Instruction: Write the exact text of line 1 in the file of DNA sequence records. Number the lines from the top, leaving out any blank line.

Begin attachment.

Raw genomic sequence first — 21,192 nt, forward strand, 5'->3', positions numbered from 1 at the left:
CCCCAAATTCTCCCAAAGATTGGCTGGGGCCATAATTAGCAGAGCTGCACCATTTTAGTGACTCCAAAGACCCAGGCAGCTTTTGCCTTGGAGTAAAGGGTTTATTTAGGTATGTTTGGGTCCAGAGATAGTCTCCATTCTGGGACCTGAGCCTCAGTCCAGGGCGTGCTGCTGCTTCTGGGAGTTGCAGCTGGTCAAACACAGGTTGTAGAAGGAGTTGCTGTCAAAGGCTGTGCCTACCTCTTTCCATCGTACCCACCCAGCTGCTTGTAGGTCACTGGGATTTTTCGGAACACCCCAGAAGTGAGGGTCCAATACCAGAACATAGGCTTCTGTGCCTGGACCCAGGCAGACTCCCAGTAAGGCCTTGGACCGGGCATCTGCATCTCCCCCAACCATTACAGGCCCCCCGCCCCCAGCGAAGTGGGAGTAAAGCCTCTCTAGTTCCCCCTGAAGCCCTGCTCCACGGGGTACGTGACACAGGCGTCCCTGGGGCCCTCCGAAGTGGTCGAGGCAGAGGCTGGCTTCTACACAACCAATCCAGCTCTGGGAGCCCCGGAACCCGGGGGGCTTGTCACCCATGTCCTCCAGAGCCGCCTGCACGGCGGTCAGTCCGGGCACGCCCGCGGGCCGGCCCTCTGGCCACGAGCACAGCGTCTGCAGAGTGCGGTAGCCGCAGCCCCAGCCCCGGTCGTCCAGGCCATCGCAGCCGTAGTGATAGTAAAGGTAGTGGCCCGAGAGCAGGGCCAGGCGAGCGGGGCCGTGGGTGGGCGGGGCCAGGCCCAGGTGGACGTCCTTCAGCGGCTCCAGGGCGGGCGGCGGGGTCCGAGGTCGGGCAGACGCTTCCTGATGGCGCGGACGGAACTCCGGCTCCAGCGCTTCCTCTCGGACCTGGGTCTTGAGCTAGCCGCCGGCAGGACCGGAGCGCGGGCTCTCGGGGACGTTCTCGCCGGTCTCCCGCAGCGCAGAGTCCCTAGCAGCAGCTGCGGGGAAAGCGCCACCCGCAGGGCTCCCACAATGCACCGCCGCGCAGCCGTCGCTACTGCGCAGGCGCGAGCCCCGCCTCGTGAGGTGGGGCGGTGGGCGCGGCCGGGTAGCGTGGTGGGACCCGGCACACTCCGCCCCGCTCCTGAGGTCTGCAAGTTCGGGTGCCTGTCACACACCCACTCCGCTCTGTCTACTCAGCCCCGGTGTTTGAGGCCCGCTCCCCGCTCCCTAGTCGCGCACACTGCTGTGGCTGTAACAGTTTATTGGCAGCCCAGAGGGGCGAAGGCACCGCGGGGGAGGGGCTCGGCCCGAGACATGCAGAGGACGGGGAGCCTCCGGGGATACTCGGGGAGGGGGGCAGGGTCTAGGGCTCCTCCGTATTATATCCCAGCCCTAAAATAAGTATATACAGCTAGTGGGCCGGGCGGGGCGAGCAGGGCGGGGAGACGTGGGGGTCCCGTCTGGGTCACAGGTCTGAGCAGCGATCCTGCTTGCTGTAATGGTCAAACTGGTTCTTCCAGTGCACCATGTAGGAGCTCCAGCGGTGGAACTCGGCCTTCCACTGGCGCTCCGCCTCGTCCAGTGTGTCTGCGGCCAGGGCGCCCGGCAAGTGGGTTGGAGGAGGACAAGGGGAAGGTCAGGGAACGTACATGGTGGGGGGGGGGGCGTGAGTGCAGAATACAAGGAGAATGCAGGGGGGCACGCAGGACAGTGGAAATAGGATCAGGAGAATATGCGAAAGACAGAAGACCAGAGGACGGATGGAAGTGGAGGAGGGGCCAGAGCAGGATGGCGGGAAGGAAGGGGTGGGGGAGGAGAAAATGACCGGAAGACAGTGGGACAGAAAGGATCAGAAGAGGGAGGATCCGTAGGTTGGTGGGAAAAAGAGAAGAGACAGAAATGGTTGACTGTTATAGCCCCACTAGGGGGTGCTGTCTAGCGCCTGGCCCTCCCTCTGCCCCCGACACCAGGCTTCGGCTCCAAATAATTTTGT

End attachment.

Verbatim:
Raw genomic sequence first — 21,192 nt, forward strand, 5'->3', positions numbered from 1 at the left: